Book Review: Mediterranean Homesick Blues, by Ben Chatfield

Fed up of the cold weather? Wishing you had taken a year abroad somewhere hot and exotic? Well, for the time being you can read about it here in a review of Ben Chatfield’s recent novel based on his year in France.

Mediterranean Homesick Blues, A Diary of Life-Affirming Disaster on the Cote D’Azur is the rather lengthy but explanative title of Ben Chatfield’s recently published novel concerning his turbulent experiences on his year abroad in Southern France, almost a couple of decades ago. Ben worked as an English Language Assistant (ELA) for the British Council, as I did in Madrid last year. Having returned to Nottingham as a fourth year, and desperately wanting to relive my ‘life-changing’ year abroad experience, I read the book.

The cheeky chappy tone of the autobiographical novel and highly observational, amusing anecdotes make for a very enjoyable read. It’s divided into three formats: daily Adrian Mole-esque diary entries taken straight from Ben’s time in France (ranging from lengthy tales to philosophical one liners such as, “Why do we call the French ‘frogs’?”); very personal letters to his best friend Sod; and informative chapters, with a healthy personal slant, educating the reader on an array of French cultural aspects (entitled for example, ‘The Existential Guide to French Football’, or ‘MC Solaar and the Rise of French Hip-Hop’). The author looks back on his 20-year-old self with a certain nostalgic disdain, documenting the novel with insightful and reflexive footnotes to demonstrate the true beauty of hindsight.

The novel doesn’t present just a pretty picture of the exciting European life you can lead on your year abroad, but a real gritty day-to-day account. The title reflects the general sentiment of the book; it’s not all fun and games. Although most of the time posing as a young Lothario, managing to romance a multitude of women from all different walks of life and generally living it up, Ben does suffer bouts of homesickness. The realisation comes that although not geographically France is a world away from England and the culture that greets you just those few hundred miles South is far removed from what you are used to at home.


Two things that both I noticed and the author points out that are vitally missing from Mediterranean culture are, 1) the total lack of sarcasm, and 2) Heinz beans with cheddar melted in. Home comforts are desperately missed after only a few months. Whilst living in a foreign land, the constant worry that no one really knows you due to your still limited vocab and grammar – the native friends you do make are often slightly superficial – a huge chunk of personality goes undiscovered.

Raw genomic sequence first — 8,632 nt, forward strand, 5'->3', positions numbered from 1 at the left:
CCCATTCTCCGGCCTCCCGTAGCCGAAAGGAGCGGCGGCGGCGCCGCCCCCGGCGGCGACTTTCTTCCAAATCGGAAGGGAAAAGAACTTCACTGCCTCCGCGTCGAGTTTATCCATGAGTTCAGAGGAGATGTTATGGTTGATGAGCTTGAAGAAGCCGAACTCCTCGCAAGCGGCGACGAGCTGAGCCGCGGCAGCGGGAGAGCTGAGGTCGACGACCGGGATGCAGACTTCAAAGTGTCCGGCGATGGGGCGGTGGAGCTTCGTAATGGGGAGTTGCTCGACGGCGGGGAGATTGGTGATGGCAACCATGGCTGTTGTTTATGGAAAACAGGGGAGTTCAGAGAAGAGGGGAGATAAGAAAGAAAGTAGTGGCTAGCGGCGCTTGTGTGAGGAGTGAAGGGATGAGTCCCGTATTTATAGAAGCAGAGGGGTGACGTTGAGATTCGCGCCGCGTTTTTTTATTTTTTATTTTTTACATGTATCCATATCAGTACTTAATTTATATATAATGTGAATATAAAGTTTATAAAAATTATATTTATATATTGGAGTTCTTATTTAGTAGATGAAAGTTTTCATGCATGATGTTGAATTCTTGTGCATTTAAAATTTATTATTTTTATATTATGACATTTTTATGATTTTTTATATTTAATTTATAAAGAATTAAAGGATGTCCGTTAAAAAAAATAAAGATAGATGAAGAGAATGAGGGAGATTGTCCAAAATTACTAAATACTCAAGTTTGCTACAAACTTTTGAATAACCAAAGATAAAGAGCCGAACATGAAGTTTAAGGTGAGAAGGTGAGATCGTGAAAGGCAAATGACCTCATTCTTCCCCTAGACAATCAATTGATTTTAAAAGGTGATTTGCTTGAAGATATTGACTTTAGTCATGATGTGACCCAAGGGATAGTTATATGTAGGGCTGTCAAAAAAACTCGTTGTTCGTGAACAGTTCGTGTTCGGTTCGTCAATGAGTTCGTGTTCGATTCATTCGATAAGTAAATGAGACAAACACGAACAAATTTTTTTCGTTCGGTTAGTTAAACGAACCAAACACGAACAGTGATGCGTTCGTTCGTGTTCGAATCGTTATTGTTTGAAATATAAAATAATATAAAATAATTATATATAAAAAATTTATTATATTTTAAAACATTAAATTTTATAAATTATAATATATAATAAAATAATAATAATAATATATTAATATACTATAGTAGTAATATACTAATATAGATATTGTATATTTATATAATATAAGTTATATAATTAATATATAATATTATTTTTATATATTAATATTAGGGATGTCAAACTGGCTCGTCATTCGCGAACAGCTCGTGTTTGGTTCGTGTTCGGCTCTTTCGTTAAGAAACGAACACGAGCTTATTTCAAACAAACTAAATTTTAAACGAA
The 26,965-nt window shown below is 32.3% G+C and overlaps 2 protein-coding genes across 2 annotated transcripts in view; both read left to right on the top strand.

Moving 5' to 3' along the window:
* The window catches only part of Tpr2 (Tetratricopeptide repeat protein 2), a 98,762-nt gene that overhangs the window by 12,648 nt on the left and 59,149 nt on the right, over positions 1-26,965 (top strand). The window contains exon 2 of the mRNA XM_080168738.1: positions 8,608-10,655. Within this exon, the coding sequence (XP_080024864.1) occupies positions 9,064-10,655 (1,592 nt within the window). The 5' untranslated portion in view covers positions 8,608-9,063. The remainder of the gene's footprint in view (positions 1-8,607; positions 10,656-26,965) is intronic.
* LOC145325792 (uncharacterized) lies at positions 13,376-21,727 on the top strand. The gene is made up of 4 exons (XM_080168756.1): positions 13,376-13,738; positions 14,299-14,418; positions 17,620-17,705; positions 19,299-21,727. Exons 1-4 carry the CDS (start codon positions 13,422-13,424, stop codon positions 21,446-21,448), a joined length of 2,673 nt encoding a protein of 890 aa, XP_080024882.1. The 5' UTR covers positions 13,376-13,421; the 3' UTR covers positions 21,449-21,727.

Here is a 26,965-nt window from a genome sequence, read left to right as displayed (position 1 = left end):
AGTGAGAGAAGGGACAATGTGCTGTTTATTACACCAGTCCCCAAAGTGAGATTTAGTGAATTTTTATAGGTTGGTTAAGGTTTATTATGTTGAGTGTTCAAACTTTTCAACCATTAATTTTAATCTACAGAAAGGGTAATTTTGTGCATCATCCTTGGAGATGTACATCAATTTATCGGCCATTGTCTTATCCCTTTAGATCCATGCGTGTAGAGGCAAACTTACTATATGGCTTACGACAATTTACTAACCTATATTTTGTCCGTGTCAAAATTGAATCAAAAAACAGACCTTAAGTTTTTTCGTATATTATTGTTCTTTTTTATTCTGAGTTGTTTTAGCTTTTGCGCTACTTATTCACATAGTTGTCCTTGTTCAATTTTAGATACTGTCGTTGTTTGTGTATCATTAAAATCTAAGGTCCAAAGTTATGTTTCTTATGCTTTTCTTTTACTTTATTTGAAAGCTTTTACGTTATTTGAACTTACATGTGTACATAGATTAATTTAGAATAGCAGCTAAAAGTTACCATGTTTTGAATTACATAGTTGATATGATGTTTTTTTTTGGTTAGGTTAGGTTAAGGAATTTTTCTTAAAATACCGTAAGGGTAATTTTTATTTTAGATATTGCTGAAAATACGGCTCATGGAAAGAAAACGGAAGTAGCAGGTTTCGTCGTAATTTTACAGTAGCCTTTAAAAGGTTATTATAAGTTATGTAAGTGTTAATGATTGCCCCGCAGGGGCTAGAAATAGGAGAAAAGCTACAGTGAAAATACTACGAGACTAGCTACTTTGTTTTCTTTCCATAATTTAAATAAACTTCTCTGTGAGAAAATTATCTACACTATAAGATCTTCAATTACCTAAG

The book ends with a satisfying “where are they now?” run-through of all of the fore-mentioned characters. It is heart-warming to read that Ben has managed to keep in touch with many of the people he met and gives me hope for the relationships I formed last year. Particularly touching is the friendship formed with Enzo, who begins as arch-enemy but is quickly discovered to be a kindred spirit, the two sharing some solid experiences that has lead their friendship to endure the test of time; Enzo helped Ben to edit and polish the finished product and is recognised on the cover. Thankfully though, a soppy, happy-ever-after conclusion is not reached, because, after all, it still recalls real life.

If you are a language student about to embark on your year abroad, this is a must-read in order to realise the extent of the freedom that going away for the year gives you and prepares you to make the most of your time. I am not implying that shadowing the journey Ben takes is a great idea and a perfect way to live your year but it will expose you to the open-endedness of the opportunity available to you during such an independent adventure.

If you are a language student who has just returned from your year away, I also strongly recommend a skim through the novel (though undoubtedly being a fourth year doesn’t leave us with much time for reading for pleasure). It will no doubt spark off happy (and less happy) memories of last year and a fondness for all the good (and less good) experiences you had there, helping to cement all that you gained and achieved and realise how it formed any changes to your outlook or general being.

And if you are a non-language student, but have been to France in your lifetime and fancy a LOL, (this should encompass everyone else); READ IT.  For the pure reason that it really is a laugh out loud, insightful and relatable story.

Lorelei Bere

ArtsExploring Arts

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